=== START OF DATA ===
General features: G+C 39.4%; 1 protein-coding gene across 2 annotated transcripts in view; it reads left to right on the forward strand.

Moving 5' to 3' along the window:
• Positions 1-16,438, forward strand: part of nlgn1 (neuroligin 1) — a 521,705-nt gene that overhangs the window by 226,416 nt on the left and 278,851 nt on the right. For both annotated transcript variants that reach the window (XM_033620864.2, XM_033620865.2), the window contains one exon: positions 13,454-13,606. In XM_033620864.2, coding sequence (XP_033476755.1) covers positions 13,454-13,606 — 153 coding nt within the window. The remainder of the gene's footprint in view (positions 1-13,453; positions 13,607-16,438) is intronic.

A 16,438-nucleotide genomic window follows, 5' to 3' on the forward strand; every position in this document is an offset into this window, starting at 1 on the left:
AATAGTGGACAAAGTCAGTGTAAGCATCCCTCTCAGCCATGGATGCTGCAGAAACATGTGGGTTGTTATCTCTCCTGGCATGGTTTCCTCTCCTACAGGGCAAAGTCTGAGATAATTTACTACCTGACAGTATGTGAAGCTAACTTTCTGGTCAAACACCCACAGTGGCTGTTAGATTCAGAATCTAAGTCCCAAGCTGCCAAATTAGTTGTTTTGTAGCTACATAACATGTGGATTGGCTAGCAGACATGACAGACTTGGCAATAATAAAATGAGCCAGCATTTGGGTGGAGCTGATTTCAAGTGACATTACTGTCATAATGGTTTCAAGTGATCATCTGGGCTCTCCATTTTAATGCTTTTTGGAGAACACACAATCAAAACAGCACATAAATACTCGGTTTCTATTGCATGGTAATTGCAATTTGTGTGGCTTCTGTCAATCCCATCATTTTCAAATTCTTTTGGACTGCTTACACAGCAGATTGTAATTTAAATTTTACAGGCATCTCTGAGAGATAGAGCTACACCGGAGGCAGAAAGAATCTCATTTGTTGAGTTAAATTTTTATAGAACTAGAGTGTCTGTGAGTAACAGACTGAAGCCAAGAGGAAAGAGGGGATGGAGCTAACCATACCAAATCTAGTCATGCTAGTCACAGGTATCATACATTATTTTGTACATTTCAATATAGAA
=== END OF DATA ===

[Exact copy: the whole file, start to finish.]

General features: G+C 39.4%; 1 protein-coding gene across 2 annotated transcripts in view; it reads left to right on the forward strand.

Moving 5' to 3' along the window:
• Positions 1-16,438, forward strand: part of nlgn1 (neuroligin 1) — a 521,705-nt gene that overhangs the window by 226,416 nt on the left and 278,851 nt on the right. For both annotated transcript variants that reach the window (XM_033620864.2, XM_033620865.2), the window contains one exon: positions 13,454-13,606. In XM_033620864.2, coding sequence (XP_033476755.1) covers positions 13,454-13,606 — 153 coding nt within the window. The remainder of the gene's footprint in view (positions 1-13,453; positions 13,607-16,438) is intronic.

A 16,438-nucleotide genomic window follows, 5' to 3' on the forward strand; every position in this document is an offset into this window, starting at 1 on the left:
AATAGTGGACAAAGTCAGTGTAAGCATCCCTCTCAGCCATGGATGCTGCAGAAACATGTGGGTTGTTATCTCTCCTGGCATGGTTTCCTCTCCTACAGGGCAAAGTCTGAGATAATTTACTACCTGACAGTATGTGAAGCTAACTTTCTGGTCAAACACCCACAGTGGCTGTTAGATTCAGAATCTAAGTCCCAAGCTGCCAAATTAGTTGTTTTGTAGCTACATAACATGTGGATTGGCTAGCAGACATGACAGACTTGGCAATAATAAAATGAGCCAGCATTTGGGTGGAGCTGATTTCAAGTGACATTACTGTCATAATGGTTTCAAGTGATCATCTGGGCTCTCCATTTTAATGCTTTTTGGAGAACACACAATCAAAACAGCACATAAATACTCGGTTTCTATTGCATGGTAATTGCAATTTGTGTGGCTTCTGTCAATCCCATCATTTTCAAATTCTTTTGGACTGCTTACACAGCAGATTGTAATTTAAATTTTACAGGCATCTCTGAGAGATAGAGCTACACCGGAGGCAGAAAGAATCTCATTTGTTGAGTTAAATTTTTATAGAACTAGAGTGTCTGTGAGTAACAGACTGAAGCCAAGAGGAAAGAGGGGATGGAGCTAACCATACCAAATCTAGTCATGCTAGTCACAGGTATCATACATTATTTTGTACATTTCAATATAGAA